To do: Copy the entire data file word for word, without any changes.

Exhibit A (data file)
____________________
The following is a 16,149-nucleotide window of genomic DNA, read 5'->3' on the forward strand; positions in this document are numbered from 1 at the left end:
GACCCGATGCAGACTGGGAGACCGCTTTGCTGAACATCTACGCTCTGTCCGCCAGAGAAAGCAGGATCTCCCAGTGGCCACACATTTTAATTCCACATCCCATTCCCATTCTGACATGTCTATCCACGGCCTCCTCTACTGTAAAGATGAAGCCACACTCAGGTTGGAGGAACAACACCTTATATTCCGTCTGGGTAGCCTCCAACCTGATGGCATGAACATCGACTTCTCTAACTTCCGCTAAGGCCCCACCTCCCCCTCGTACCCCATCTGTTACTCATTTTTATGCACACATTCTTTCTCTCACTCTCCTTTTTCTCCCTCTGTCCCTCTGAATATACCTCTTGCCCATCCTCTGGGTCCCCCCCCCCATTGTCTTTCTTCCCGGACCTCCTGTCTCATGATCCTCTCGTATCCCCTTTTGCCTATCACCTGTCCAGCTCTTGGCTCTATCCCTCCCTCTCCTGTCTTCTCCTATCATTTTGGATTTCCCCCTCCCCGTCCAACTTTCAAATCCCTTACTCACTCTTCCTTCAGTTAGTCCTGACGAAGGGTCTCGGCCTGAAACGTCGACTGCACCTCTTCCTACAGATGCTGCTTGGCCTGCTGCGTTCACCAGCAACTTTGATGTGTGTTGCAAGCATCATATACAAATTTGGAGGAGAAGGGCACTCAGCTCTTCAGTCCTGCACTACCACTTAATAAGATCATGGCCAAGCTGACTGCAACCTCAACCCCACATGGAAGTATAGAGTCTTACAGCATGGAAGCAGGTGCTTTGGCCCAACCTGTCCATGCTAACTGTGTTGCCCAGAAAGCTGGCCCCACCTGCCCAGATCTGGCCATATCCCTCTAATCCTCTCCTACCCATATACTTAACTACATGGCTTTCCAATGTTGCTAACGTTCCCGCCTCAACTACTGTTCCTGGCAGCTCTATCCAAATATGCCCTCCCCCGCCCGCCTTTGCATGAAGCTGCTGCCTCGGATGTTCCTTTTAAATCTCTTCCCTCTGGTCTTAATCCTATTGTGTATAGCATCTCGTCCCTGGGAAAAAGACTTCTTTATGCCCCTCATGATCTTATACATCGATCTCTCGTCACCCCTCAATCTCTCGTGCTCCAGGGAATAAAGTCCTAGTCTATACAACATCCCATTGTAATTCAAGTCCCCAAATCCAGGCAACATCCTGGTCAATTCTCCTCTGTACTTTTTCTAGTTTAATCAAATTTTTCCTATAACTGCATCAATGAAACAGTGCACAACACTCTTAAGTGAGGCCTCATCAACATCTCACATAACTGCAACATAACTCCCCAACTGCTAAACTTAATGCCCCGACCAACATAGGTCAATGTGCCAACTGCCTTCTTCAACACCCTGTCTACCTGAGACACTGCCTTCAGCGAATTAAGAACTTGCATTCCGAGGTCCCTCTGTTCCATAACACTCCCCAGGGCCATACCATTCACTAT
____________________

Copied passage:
The following is a 16,149-nucleotide window of genomic DNA, read 5'->3' on the forward strand; positions in this document are numbered from 1 at the left end:
GACCCGATGCAGACTGGGAGACCGCTTTGCTGAACATCTACGCTCTGTCCGCCAGAGAAAGCAGGATCTCCCAGTGGCCACACATTTTAATTCCACATCCCATTCCCATTCTGACATGTCTATCCACGGCCTCCTCTACTGTAAAGATGAAGCCACACTCAGGTTGGAGGAACAACACCTTATATTCCGTCTGGGTAGCCTCCAACCTGATGGCATGAACATCGACTTCTCTAACTTCCGCTAAGGCCCCACCTCCCCCTCGTACCCCATCTGTTACTCATTTTTATGCACACATTCTTTCTCTCACTCTCCTTTTTCTCCCTCTGTCCCTCTGAATATACCTCTTGCCCATCCTCTGGGTCCCCCCCCCCATTGTCTTTCTTCCCGGACCTCCTGTCTCATGATCCTCTCGTATCCCCTTTTGCCTATCACCTGTCCAGCTCTTGGCTCTATCCCTCCCTCTCCTGTCTTCTCCTATCATTTTGGATTTCCCCCTCCCCGTCCAACTTTCAAATCCCTTACTCACTCTTCCTTCAGTTAGTCCTGACGAAGGGTCTCGGCCTGAAACGTCGACTGCACCTCTTCCTACAGATGCTGCTTGGCCTGCTGCGTTCACCAGCAACTTTGATGTGTGTTGCAAGCATCATATACAAATTTGGAGGAGAAGGGCACTCAGCTCTTCAGTCCTGCACTACCACTTAATAAGATCATGGCCAAGCTGACTGCAACCTCAACCCCACATGGAAGTATAGAGTCTTACAGCATGGAAGCAGGTGCTTTGGCCCAACCTGTCCATGCTAACTGTGTTGCCCAGAAAGCTGGCCCCACCTGCCCAGATCTGGCCATATCCCTCTAATCCTCTCCTACCCATATACTTAACTACATGGCTTTCCAATGTTGCTAACGTTCCCGCCTCAACTACTGTTCCTGGCAGCTCTATCCAAATATGCCCTCCCCCGCCCGCCTTTGCATGAAGCTGCTGCCTCGGATGTTCCTTTTAAATCTCTTCCCTCTGGTCTTAATCCTATTGTGTATAGCATCTCGTCCCTGGGAAAAAGACTTCTTTATGCCCCTCATGATCTTATACATCGATCTCTCGTCACCCCTCAATCTCTCGTGCTCCAGGGAATAAAGTCCTAGTCTATACAACATCCCATTGTAATTCAAGTCCCCAAATCCAGGCAACATCCTGGTCAATTCTCCTCTGTACTTTTTCTAGTTTAATCAAATTTTTCCTATAACTGCATCAATGAAACAGTGCACAACACTCTTAAGTGAGGCCTCATCAACATCTCACATAACTGCAACATAACTCCCCAACTGCTAAACTTAATGCCCCGACCAACATAGGTCAATGTGCCAACTGCCTTCTTCAACACCCTGTCTACCTGAGACACTGCCTTCAGCGAATTAAGAACTTGCATTCCGAGGTCCCTCTGTTCCATAACACTCCCCAGGGCCATACCATTCACTAT